Dominos Pizza Shop Front, Building Exterior London, England. (Photo by Peter Dazeley/Getty Images) LONDON, ENGLAND


Domino’s Pizza closing all 142 stores in Russia


US-based multinational Domino’s Pizza is closing all its branches in Russia, joining the ranks of other Western businesses fully withdrawing from the country following its invasion of Ukraine last year.

DP Eurasia, the entity holding the master franchise for the Domino’s Pizza brand in Russia, announced its intention to initiate bankruptcy proceedings for its Russian subsidiary, DPRussia, as of August 21.

The decision followed an evaluation of Domino’s Pizza’s “presence in Russia, the impact of sanctions and its continuing ability to serve its customers in Russia”, the company said.

“With the increasingly challenging environment, DPRussia’s immediate holding company is now compelled to take this step, which will bring about the termination of the attempted sale process of DPRussia as a going concern and, inevitably, the group’s presence in Russia. A bankruptcy petition of DPRussia will be filed in accordance with the relevant statutory requirements in due course.”

Domino’s Pizza said it was unable to make an exact estimate of the financial impact of insolvency for DPRussia on the consolidated financial position and results of the company. It had become the third-largest pizza delivery company in Russia, with its first restaurant opening in Moscow in 1998.

In March 2022, shortly after Moscow’s invasion of Ukraine in late February, DPRussia halted royalty payments from Russia, despite keeping its 142 outlets operational in the country.

When the conflict erupted, several Western fast-food companies ceased their operations in Russia. McDonald’s closed its 850 restaurants, attributing the decision to the “humanitarian crisis” and the “unpredictable operating environment” brought about by the Ukraine war. The majority of these establishments were acquired by Russian entrepreneur Alexander Govor, who rebranded them as “Vkusno i Tochka”, translating as “Tasty and that’s it”.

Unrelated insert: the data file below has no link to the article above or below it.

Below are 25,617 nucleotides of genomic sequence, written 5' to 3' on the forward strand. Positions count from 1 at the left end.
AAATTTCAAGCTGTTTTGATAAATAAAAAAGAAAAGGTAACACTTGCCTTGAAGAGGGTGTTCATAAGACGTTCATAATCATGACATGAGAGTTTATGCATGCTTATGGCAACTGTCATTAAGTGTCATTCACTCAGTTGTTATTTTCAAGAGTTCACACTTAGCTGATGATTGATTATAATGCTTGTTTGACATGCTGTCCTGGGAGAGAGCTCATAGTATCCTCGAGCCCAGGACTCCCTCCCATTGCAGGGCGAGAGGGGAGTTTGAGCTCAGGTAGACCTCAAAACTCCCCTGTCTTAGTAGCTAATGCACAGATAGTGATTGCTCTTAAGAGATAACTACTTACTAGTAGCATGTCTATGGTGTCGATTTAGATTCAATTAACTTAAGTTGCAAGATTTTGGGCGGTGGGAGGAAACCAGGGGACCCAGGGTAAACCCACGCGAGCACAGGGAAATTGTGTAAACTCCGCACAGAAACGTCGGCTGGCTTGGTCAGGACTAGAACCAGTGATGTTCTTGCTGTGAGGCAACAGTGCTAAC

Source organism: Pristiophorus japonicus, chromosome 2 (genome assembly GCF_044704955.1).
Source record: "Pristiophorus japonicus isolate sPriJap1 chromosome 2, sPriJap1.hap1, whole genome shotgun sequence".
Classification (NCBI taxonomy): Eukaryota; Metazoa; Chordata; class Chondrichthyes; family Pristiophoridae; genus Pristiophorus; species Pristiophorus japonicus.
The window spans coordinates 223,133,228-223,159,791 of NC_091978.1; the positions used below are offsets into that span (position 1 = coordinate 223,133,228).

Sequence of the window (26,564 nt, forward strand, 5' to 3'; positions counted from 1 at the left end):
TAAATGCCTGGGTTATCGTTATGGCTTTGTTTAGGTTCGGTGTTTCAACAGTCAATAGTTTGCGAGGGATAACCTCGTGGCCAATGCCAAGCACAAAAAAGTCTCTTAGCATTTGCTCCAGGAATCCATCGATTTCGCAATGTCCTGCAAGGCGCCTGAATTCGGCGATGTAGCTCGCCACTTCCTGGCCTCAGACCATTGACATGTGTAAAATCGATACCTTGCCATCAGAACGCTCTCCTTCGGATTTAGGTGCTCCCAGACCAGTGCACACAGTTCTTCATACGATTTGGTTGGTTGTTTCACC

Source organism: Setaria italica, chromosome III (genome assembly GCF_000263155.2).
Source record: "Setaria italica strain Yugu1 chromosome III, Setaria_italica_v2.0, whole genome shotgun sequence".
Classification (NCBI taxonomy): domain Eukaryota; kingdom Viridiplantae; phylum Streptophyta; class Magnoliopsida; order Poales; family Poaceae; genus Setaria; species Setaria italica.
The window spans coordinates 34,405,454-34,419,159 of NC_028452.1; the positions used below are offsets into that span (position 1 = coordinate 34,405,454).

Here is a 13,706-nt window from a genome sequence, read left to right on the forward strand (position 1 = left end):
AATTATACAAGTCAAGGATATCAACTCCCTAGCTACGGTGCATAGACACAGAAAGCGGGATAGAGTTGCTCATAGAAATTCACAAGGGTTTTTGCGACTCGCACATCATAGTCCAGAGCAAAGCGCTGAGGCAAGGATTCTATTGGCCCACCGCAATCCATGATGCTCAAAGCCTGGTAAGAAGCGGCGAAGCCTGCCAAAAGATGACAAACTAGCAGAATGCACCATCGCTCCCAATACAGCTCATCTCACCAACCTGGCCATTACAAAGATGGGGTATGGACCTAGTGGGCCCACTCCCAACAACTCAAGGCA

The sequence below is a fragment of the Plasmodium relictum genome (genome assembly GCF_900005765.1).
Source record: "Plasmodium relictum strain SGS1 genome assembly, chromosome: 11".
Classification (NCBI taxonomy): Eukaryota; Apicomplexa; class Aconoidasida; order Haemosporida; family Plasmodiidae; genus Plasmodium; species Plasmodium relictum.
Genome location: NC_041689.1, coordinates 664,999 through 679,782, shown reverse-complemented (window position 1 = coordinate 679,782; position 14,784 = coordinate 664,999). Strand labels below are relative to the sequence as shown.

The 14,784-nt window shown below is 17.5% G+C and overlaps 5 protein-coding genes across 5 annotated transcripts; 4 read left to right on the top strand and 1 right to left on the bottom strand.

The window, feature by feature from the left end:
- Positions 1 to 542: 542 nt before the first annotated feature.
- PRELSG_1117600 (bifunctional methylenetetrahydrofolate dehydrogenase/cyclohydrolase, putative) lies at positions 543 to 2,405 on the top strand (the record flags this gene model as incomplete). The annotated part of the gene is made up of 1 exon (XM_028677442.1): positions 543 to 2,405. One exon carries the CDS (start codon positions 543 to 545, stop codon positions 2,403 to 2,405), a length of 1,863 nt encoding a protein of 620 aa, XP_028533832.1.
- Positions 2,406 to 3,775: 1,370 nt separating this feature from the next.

The move was well received in Russia, with many seeing the opening of a local restaurant in Moscow as synonymous with the “opening” of Russia after Communism fell. It was also costly for the American company, with McDonald’s exit reportedly costing more than €1 billion.

Yum! Brands, the owner of KFC and Pizza Hut, also withdrew from the Russian market, selling its locations to local businesses already involved in franchising there.

Restaurant Brands International, the parent company of Burger King, maintains its presence in Russia through a joint venture. It has indicated its desire to suspend operations but the Russian operator of its 800 outlets reportedly “declined” to shut them down.

Other major corporations including Coca-Cola, Starbucks and Pepsi have either pulled out of Russia entirely or temporarily halted operations there, while other big brands such as Netflix, Levi’s, Burberry, Chanel and Uniqlo have also taken similar action.

The Yale School of Management has published a list of more than 1,000 companies that have curtailed operations, sometimes going further than required by international sanctions, while others have continued to operate in Russia undeterred.

Ukraine publishes a list of companies, in concert with the list of Yale, to identify and “name and shame” companies that keep working in Russia.

Ukraine’s national anti-corruption agency identifies such businesses as “foreign supporters of the war” because it says they create tax revenue for the Russian Government and their presence shields Russian citizens from the realities of the conflict.